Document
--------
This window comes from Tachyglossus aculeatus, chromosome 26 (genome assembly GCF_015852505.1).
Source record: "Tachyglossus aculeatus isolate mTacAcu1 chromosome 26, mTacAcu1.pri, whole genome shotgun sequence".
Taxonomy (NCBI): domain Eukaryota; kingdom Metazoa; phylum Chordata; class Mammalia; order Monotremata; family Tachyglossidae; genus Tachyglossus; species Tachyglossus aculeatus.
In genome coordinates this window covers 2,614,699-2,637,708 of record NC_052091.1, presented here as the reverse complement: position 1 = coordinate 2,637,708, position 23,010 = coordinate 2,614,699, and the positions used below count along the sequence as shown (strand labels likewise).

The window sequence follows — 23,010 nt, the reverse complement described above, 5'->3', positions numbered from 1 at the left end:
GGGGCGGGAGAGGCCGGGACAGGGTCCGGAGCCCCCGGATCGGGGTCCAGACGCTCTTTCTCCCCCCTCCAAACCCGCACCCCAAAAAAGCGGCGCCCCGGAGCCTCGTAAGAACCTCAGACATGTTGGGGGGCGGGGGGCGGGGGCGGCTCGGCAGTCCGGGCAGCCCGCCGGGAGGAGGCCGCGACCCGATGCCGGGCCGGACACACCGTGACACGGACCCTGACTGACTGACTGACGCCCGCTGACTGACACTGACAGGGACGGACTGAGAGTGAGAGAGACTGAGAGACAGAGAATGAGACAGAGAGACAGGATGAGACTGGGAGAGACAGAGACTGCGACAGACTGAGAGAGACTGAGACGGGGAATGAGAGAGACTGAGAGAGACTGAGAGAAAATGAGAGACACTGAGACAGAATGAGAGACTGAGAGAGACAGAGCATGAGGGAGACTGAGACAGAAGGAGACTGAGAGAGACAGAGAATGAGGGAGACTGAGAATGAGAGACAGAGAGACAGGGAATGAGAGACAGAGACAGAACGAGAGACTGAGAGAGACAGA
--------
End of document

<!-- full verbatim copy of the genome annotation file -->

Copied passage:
This window comes from Tachyglossus aculeatus, chromosome 26 (genome assembly GCF_015852505.1).
Source record: "Tachyglossus aculeatus isolate mTacAcu1 chromosome 26, mTacAcu1.pri, whole genome shotgun sequence".
Taxonomy (NCBI): domain Eukaryota; kingdom Metazoa; phylum Chordata; class Mammalia; order Monotremata; family Tachyglossidae; genus Tachyglossus; species Tachyglossus aculeatus.
In genome coordinates this window covers 2,614,699-2,637,708 of record NC_052091.1, presented here as the reverse complement: position 1 = coordinate 2,637,708, position 23,010 = coordinate 2,614,699, and the positions used below count along the sequence as shown (strand labels likewise).

The window sequence follows — 23,010 nt, the reverse complement described above, 5'->3', positions numbered from 1 at the left end:
GGGGCGGGAGAGGCCGGGACAGGGTCCGGAGCCCCCGGATCGGGGTCCAGACGCTCTTTCTCCCCCCTCCAAACCCGCACCCCAAAAAAGCGGCGCCCCGGAGCCTCGTAAGAACCTCAGACATGTTGGGGGGCGGGGGGCGGGGGCGGCTCGGCAGTCCGGGCAGCCCGCCGGGAGGAGGCCGCGACCCGATGCCGGGCCGGACACACCGTGACACGGACCCTGACTGACTGACTGACGCCCGCTGACTGACACTGACAGGGACGGACTGAGAGTGAGAGAGACTGAGAGACAGAGAATGAGACAGAGAGACAGGATGAGACTGGGAGAGACAGAGACTGCGACAGACTGAGAGAGACTGAGACGGGGAATGAGAGAGACTGAGAGAGACTGAGAGAAAATGAGAGACACTGAGACAGAATGAGAGACTGAGAGAGACAGAGCATGAGGGAGACTGAGACAGAAGGAGACTGAGAGAGACAGAGAATGAGGGAGACTGAGAATGAGAGACAGAGAGACAGGGAATGAGAGACAGAGACAGAACGAGAGACTGAGAGAGACAGA